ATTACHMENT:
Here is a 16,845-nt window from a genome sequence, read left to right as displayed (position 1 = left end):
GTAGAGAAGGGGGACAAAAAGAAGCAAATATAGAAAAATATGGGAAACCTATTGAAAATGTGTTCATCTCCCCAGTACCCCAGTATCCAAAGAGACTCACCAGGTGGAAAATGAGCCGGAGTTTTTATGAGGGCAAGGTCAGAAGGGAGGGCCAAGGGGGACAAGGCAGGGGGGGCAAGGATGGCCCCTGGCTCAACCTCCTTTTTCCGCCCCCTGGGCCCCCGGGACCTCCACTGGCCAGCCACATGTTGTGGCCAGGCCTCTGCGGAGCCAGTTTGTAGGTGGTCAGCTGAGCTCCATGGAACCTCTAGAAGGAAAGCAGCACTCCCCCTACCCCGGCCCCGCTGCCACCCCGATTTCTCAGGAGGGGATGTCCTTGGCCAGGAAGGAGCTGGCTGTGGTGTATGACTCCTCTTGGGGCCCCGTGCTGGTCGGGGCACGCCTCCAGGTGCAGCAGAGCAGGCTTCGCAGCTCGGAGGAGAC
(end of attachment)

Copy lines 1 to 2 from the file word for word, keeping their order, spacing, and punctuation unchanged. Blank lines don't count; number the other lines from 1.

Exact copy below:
Here is a 16,845-nt window from a genome sequence, read left to right as displayed (position 1 = left end):
GTAGAGAAGGGGGACAAAAAGAAGCAAATATAGAAAAATATGGGAAACCTATTGAAAATGTGTTCATCTCCCCAGTACCCCAGTATCCAAAGAGACTCACCAGGTGGAAAATGAGCCGGAGTTTTTATGAGGGCAAGGTCAGAAGGGAGGGCCAAGGGGGACAAGGCAGGGGGGGCAAGGATGGCCCCTGGCTCAACCTCCTTTTTCCGCCCCCTGGGCCCCCGGGACCTCCACTGGCCAGCCACATGTTGTGGCCAGGCCTCTGCGGAGCCAGTTTGTAGGTGGTCAGCTGAGCTCCATGGAACCTCTAGAAGGAAAGCAGCACTCCCCCTACCCCGGCCCCGCTGCCACCCCGATTTCTCAGGAGGGGATGTCCTTGGCCAGGAAGGAGCTGGCTGTGGTGTATGACTCCTCTTGGGGCCCCGTGCTGGTCGGGGCACGCCTCCAGGTGCAGCAGAGCAGGCTTCGCAGCTCGGAGGAGAC